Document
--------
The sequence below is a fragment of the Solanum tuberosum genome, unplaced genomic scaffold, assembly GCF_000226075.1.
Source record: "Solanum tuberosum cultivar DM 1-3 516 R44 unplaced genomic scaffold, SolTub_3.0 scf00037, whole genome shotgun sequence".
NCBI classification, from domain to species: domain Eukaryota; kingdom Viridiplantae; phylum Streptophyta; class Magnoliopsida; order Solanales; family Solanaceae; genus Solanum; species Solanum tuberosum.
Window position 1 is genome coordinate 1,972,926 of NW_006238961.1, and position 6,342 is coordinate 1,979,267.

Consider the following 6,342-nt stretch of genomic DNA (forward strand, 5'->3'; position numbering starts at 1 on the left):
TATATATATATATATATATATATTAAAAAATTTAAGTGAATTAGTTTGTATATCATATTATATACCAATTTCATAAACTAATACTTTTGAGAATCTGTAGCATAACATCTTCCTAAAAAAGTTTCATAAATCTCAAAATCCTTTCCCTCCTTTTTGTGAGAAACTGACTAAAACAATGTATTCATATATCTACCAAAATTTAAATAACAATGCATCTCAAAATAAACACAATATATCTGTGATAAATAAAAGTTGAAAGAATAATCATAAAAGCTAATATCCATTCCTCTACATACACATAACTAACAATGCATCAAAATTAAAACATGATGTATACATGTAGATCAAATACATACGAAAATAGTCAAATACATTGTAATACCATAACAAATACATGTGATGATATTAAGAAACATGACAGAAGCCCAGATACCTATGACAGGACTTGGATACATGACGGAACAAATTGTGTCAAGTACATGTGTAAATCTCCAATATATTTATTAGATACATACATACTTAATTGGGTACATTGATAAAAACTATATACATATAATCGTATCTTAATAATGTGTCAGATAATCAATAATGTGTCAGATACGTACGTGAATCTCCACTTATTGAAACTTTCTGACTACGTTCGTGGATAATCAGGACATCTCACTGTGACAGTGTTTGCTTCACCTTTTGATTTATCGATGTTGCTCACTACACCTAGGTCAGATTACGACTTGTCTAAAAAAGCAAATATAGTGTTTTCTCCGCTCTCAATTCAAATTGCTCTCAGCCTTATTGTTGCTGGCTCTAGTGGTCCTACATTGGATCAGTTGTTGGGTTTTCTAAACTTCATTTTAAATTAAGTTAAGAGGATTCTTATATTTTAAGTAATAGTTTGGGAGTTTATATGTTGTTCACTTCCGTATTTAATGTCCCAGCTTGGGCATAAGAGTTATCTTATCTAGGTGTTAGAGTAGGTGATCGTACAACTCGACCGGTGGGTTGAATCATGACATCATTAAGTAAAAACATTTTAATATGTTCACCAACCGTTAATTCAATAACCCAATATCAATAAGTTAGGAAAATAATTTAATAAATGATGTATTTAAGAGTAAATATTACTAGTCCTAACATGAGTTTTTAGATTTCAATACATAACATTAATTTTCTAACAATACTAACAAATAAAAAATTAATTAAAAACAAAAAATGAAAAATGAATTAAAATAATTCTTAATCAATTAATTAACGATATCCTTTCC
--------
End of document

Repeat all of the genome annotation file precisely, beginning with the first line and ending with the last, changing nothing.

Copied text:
The sequence below is a fragment of the Solanum tuberosum genome, unplaced genomic scaffold, assembly GCF_000226075.1.
Source record: "Solanum tuberosum cultivar DM 1-3 516 R44 unplaced genomic scaffold, SolTub_3.0 scf00037, whole genome shotgun sequence".
NCBI classification, from domain to species: domain Eukaryota; kingdom Viridiplantae; phylum Streptophyta; class Magnoliopsida; order Solanales; family Solanaceae; genus Solanum; species Solanum tuberosum.
Window position 1 is genome coordinate 1,972,926 of NW_006238961.1, and position 6,342 is coordinate 1,979,267.

Consider the following 6,342-nt stretch of genomic DNA (forward strand, 5'->3'; position numbering starts at 1 on the left):
TATATATATATATATATATATATTAAAAAATTTAAGTGAATTAGTTTGTATATCATATTATATACCAATTTCATAAACTAATACTTTTGAGAATCTGTAGCATAACATCTTCCTAAAAAAGTTTCATAAATCTCAAAATCCTTTCCCTCCTTTTTGTGAGAAACTGACTAAAACAATGTATTCATATATCTACCAAAATTTAAATAACAATGCATCTCAAAATAAACACAATATATCTGTGATAAATAAAAGTTGAAAGAATAATCATAAAAGCTAATATCCATTCCTCTACATACACATAACTAACAATGCATCAAAATTAAAACATGATGTATACATGTAGATCAAATACATACGAAAATAGTCAAATACATTGTAATACCATAACAAATACATGTGATGATATTAAGAAACATGACAGAAGCCCAGATACCTATGACAGGACTTGGATACATGACGGAACAAATTGTGTCAAGTACATGTGTAAATCTCCAATATATTTATTAGATACATACATACTTAATTGGGTACATTGATAAAAACTATATACATATAATCGTATCTTAATAATGTGTCAGATAATCAATAATGTGTCAGATACGTACGTGAATCTCCACTTATTGAAACTTTCTGACTACGTTCGTGGATAATCAGGACATCTCACTGTGACAGTGTTTGCTTCACCTTTTGATTTATCGATGTTGCTCACTACACCTAGGTCAGATTACGACTTGTCTAAAAAAGCAAATATAGTGTTTTCTCCGCTCTCAATTCAAATTGCTCTCAGCCTTATTGTTGCTGGCTCTAGTGGTCCTACATTGGATCAGTTGTTGGGTTTTCTAAACTTCATTTTAAATTAAGTTAAGAGGATTCTTATATTTTAAGTAATAGTTTGGGAGTTTATATGTTGTTCACTTCCGTATTTAATGTCCCAGCTTGGGCATAAGAGTTATCTTATCTAGGTGTTAGAGTAGGTGATCGTACAACTCGACCGGTGGGTTGAATCATGACATCATTAAGTAAAAACATTTTAATATGTTCACCAACCGTTAATTCAATAACCCAATATCAATAAGTTAGGAAAATAATTTAATAAATGATGTATTTAAGAGTAAATATTACTAGTCCTAACATGAGTTTTTAGATTTCAATACATAACATTAATTTTCTAACAATACTAACAAATAAAAAATTAATTAAAAACAAAAAATGAAAAATGAATTAAAATAATTCTTAATCAATTAATTAACGATATCCTTTCC